Metastatic brain tumors
Metastatic — or secondary — brain tumors begin as cancer in another part of the body (for example, the breast or lung). Some of the cancer cells may be carried to the brain through the bloodstream or may spread from nearby tissue. The site where the cancer cells began is referred to as the primary cancer.
There are more than 120 types of primary brain tumors and abnormalities, and Roswell Park has the experts and resources to diagnose them accurately and treat them effectively. Brain tumors are among the most common types of cancer that occur in children. Learn more about pediatric cancers.
What are gliomas?
Glioma is any tumor that arises from the glial cells that make up the supportive tissue of the brain. Gliomas are also known as primary brain tumors. While not always aggressive, some gliomas can invade surrounding brain tissue and are challenging to remove completely.
- Astrocytoma is the most common type of glioma. This tumor begins in astrocytes, the star-shaped cells in the cerebrum, cerebellum or brainstem. Astrocytomas do not usually spread outside the brain or affect other organs. There are a number of different types and grades of astrocytoma.
- Glioblastoma is the most aggressive type of glioma occurring mostly in adults between 45-70 years old. It is the most common primary brain tumor and is also the most common malignant brain tumor in adults. It grows rapidly and is made up of cells that look very abnormal.
- Ependymoma begins in the ependymal cells that line the brain passageways known as ventricles where cerebrospinal fluid is produced and circulated.
- Oligodendroglioma begins in oligodendrocytes, one of the types of cells that make up the supportive, or glial, tissue of the brain.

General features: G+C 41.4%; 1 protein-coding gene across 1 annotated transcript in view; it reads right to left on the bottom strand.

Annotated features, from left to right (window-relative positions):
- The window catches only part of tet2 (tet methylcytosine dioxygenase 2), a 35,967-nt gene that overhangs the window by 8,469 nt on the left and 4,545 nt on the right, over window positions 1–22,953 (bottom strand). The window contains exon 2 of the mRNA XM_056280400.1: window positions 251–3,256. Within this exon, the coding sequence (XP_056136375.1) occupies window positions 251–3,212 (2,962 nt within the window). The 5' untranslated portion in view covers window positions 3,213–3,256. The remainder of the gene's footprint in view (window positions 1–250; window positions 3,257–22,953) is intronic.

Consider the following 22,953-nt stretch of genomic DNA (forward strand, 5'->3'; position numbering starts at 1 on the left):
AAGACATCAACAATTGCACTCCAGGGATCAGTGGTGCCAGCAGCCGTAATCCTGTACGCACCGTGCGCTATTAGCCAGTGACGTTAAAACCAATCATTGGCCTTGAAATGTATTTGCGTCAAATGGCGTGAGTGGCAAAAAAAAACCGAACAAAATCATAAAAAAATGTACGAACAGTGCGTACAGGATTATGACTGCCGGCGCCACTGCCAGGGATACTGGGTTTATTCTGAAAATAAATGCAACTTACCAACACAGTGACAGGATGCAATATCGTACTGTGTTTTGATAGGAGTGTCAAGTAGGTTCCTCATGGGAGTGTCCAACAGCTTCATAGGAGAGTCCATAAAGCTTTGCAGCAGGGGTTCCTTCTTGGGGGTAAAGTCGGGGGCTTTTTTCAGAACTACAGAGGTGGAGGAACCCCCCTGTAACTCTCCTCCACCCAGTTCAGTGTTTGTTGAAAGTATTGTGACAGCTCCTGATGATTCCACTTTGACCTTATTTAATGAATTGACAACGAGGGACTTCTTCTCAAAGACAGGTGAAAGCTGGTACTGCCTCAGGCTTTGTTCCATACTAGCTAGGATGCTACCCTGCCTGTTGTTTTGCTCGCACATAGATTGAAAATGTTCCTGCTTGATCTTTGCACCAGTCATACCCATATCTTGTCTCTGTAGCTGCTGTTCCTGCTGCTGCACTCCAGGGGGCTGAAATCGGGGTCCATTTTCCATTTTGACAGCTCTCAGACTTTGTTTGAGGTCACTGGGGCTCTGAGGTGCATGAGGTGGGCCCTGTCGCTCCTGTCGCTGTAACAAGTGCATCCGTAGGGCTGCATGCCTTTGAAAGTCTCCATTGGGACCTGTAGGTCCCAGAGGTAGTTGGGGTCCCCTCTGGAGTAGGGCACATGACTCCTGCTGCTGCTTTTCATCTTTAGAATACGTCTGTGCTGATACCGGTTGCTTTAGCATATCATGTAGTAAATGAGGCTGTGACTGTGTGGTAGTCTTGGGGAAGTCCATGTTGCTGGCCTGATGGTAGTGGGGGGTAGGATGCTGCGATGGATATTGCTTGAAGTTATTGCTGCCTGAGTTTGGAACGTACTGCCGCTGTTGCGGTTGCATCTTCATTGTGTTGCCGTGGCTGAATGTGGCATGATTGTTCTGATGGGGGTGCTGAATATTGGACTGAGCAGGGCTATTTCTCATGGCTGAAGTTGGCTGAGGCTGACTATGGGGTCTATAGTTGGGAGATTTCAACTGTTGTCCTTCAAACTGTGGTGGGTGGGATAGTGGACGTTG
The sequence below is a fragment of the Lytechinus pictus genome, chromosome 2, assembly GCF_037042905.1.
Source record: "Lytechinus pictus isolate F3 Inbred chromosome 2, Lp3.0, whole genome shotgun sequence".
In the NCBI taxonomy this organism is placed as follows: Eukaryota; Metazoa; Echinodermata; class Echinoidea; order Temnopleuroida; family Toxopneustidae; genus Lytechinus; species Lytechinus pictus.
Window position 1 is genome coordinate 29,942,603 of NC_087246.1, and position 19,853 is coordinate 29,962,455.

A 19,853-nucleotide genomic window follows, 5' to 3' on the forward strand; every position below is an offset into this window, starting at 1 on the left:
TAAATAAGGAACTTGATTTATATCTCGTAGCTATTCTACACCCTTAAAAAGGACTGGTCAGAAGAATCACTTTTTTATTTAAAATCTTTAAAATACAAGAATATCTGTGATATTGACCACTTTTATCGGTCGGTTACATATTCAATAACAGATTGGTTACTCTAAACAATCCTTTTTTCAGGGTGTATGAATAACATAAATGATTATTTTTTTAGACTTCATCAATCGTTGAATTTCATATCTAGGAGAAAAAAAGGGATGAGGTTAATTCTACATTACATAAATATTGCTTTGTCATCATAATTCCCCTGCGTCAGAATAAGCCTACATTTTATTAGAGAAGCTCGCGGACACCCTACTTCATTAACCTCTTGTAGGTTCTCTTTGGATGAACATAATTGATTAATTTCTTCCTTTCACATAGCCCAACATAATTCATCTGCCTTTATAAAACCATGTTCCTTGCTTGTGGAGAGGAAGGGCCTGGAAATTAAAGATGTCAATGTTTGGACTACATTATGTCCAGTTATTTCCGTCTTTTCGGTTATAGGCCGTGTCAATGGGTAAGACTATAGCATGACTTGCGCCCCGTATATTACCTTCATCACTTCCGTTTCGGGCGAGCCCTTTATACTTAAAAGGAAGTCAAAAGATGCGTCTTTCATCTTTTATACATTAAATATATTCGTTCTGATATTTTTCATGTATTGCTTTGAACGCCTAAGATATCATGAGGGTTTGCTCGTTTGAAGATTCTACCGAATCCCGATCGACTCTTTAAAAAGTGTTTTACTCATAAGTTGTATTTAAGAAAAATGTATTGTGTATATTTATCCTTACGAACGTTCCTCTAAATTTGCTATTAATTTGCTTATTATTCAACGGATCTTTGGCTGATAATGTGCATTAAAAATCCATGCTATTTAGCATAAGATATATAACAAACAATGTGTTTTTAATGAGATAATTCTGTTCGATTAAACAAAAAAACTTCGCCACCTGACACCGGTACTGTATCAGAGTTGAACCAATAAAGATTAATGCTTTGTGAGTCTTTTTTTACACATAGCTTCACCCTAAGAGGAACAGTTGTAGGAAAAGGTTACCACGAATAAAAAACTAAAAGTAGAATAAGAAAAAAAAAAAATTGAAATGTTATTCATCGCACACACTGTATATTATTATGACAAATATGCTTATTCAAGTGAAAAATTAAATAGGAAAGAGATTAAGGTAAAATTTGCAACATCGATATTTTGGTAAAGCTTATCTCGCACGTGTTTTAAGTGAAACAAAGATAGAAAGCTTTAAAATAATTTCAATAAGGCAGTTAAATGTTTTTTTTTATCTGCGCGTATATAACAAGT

What are skull base tumors?
The base of your skull involves several bones that form the “floor” for the brain and separate the brain from the eyes, ears, sinuses and other parts of the head. Skull base tumors can be either benign (not cancer) or malignant (cancer). These tumors can grow close to critical blood vessels, nerves and the brainstem. The most common types of skull base tumors include:
- Acoustic neuroma is a slow-growing tumor of the nerve that connects the ear to the brain. Although it’s not cancer, if left untreated, it can grow and damage vital nerves or compress the brainstem and cerebellum.
- Meningiomas begin in the meninges, the membrane layers surrounding the central nervous system. About one-third of all primary brain tumors are meningiomas, which are usually benign.
- Chordoma is a rare tumor that forms most commonly at the base of the skull or at the bottom of the spine and can invade nearby tissues. These tumors are generally slow growing, but after treatment they can come back in the area where they first began or may spread to other parts of the body.
What are pituitary tumors?
Pituitary tumors are also considered a type of skull base tumor, and involve the pituitary gland, the small bean-shaped gland that produces hormones and influences nearly every body system, regulating growth, blood pressure and reproduction.
- Adenoma. Almost all pituitary tumors are pituitary adenomas. Because they don't spread to other parts of the body, these tumors are considered benign, but they can still cause significant health problems. It can cause abnormal secretion of hormones or impair normal hormone function or press on the optic nerves causing severe visual problems.
- Pituitary carcinoma is a malignant pituitary tumor that is very rare.
- Craniopharyngioma is a tumor that begins in small nests of cells near the pituitary stalk, which connects the pituitary gland and the hypothalamus — the part of the brain that regulates body temperature and controls appetite and other important functions.